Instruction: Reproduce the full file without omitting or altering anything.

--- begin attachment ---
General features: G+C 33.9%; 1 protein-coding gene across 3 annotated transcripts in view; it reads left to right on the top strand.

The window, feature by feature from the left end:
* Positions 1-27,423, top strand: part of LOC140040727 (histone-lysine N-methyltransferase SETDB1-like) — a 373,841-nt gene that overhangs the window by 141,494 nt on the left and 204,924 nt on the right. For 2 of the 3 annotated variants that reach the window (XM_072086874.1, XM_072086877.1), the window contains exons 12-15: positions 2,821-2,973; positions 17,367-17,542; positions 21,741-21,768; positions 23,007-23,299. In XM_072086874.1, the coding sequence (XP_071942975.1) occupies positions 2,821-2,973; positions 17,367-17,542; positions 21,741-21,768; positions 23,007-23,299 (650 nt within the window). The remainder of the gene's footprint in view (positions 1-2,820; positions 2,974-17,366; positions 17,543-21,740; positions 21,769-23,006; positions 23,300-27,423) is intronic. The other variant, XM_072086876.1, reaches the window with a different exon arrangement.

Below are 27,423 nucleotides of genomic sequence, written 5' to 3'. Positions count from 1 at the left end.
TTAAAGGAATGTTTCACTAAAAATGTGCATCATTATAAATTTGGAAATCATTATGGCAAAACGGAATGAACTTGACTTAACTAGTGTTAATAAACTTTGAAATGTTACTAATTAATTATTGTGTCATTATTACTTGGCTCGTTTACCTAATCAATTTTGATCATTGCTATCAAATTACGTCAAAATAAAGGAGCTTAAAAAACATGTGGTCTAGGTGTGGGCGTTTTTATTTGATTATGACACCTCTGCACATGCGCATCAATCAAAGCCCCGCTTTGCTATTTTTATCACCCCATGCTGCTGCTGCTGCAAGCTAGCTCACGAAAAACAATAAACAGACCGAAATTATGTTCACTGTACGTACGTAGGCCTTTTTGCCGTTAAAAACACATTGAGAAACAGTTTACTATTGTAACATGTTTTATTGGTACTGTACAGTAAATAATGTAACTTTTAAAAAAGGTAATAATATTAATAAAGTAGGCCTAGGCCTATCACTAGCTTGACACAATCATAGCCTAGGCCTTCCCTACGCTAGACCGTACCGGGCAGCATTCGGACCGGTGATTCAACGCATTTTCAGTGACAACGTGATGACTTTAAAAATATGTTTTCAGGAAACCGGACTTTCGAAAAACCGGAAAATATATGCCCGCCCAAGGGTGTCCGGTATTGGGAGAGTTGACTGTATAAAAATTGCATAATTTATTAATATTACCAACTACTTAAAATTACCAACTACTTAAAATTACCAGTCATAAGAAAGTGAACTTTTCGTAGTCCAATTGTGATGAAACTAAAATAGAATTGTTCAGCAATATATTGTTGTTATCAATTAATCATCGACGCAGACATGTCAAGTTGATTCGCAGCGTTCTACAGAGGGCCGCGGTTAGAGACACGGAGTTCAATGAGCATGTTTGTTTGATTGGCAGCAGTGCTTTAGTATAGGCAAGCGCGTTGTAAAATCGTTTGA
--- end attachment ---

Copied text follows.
General features: G+C 33.9%; 1 protein-coding gene across 3 annotated transcripts in view; it reads left to right on the top strand.

The window, feature by feature from the left end:
* Positions 1-27,423, top strand: part of LOC140040727 (histone-lysine N-methyltransferase SETDB1-like) — a 373,841-nt gene that overhangs the window by 141,494 nt on the left and 204,924 nt on the right. For 2 of the 3 annotated variants that reach the window (XM_072086874.1, XM_072086877.1), the window contains exons 12-15: positions 2,821-2,973; positions 17,367-17,542; positions 21,741-21,768; positions 23,007-23,299. In XM_072086874.1, the coding sequence (XP_071942975.1) occupies positions 2,821-2,973; positions 17,367-17,542; positions 21,741-21,768; positions 23,007-23,299 (650 nt within the window). The remainder of the gene's footprint in view (positions 1-2,820; positions 2,974-17,366; positions 17,543-21,740; positions 21,769-23,006; positions 23,300-27,423) is intronic. The other variant, XM_072086876.1, reaches the window with a different exon arrangement.

Below are 27,423 nucleotides of genomic sequence, written 5' to 3'. Positions count from 1 at the left end.
TTAAAGGAATGTTTCACTAAAAATGTGCATCATTATAAATTTGGAAATCATTATGGCAAAACGGAATGAACTTGACTTAACTAGTGTTAATAAACTTTGAAATGTTACTAATTAATTATTGTGTCATTATTACTTGGCTCGTTTACCTAATCAATTTTGATCATTGCTATCAAATTACGTCAAAATAAAGGAGCTTAAAAAACATGTGGTCTAGGTGTGGGCGTTTTTATTTGATTATGACACCTCTGCACATGCGCATCAATCAAAGCCCCGCTTTGCTATTTTTATCACCCCATGCTGCTGCTGCTGCAAGCTAGCTCACGAAAAACAATAAACAGACCGAAATTATGTTCACTGTACGTACGTAGGCCTTTTTGCCGTTAAAAACACATTGAGAAACAGTTTACTATTGTAACATGTTTTATTGGTACTGTACAGTAAATAATGTAACTTTTAAAAAAGGTAATAATATTAATAAAGTAGGCCTAGGCCTATCACTAGCTTGACACAATCATAGCCTAGGCCTTCCCTACGCTAGACCGTACCGGGCAGCATTCGGACCGGTGATTCAACGCATTTTCAGTGACAACGTGATGACTTTAAAAATATGTTTTCAGGAAACCGGACTTTCGAAAAACCGGAAAATATATGCCCGCCCAAGGGTGTCCGGTATTGGGAGAGTTGACTGTATAAAAATTGCATAATTTATTAATATTACCAACTACTTAAAATTACCAACTACTTAAAATTACCAGTCATAAGAAAGTGAACTTTTCGTAGTCCAATTGTGATGAAACTAAAATAGAATTGTTCAGCAATATATTGTTGTTATCAATTAATCATCGACGCAGACATGTCAAGTTGATTCGCAGCGTTCTACAGAGGGCCGCGGTTAGAGACACGGAGTTCAATGAGCATGTTTGTTTGATTGGCAGCAGTGCTTTAGTATAGGCAAGCGCGTTGTAAAATCGTTTGA